Active Broadband Networks has expanded the capabilities of its service management system to provide common control and active management of broadband services across different types of access networks, including cable, DSL, FTTH and WiFi.
The company’s Dynamic Broadband Service Manager (DBSM) can now operate as a software-defined networking (SDN) controller. The DBSM uses the OpenFlow protocol to dynamically activate services and manage subscriber traffic flows through SDN-enabled network elements at the broadband edge, Active Broadband explained.
OpenFlow structures communication between the control and data planes of SDN-enabled network infrastructure, and allows the DBSM to directly implement service management policies for control of subscriber traffic flows.
In short, the capability can allow network operators to manage their networks to respond more efficiently to traffic demands, and at the same time make it possible to manage services in any number of ways – by application type, by connection speed, by bandwidth consumption, by time of day, or some combination thereof – and charge accordingly.
"The increasing cost and complexity of managing broadband services is a result of the functional constraints of proprietary software embedded in network elements and the performance limitations of existing OSS/BSS solutions," said Adam Dunstan, CEO of Active Broadband. “Moving control plane and performance-critical network functions into SDN software running on high-performance server platforms will transform how broadband services are offered and allow network operators to tailor services to the individual needs of subscribers.”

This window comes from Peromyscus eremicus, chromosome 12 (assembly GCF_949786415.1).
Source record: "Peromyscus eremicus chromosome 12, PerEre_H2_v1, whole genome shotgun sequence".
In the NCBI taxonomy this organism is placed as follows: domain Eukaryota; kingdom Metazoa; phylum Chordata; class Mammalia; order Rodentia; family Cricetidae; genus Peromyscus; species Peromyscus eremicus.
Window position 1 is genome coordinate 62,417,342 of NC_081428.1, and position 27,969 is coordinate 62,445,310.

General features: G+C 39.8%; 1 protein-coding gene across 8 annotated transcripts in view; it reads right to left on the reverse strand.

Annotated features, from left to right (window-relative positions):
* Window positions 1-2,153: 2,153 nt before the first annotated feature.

The DBSM incorporates the IPFIX protocol for rapidly collecting network stream telemetry data on traffic flows and network utilization for real-time service management applications that require timely and accurate information about bandwidth consumption and network conditions, Active Broadband said.
IPFIX is an Internet Engineering Task Force (IETF) protocol that represents the state of the art in network telemetry data collection. It uses a highly efficient streaming protocol – the Stream Control Transmission Protocol (SCTP) – and specifies a uniform and extensible method for collecting IP flow information from elements in any type of IP network.
The DBSM can manage and control subscriber traffic flows through any SDN-enabled network element that supports OpenFlow and IPFIX.
The company’s Dynamic Broadband Service Manager (DBSM) can now operate as a software-defined networking (SDN) controller, pulling management of the network up the OSI stack. Active Broadband Networks has expanded the capabilities of its service management system to provide common control and active management of broadband services across different types of access networks, including cable, DSL, FTTH and WiFi.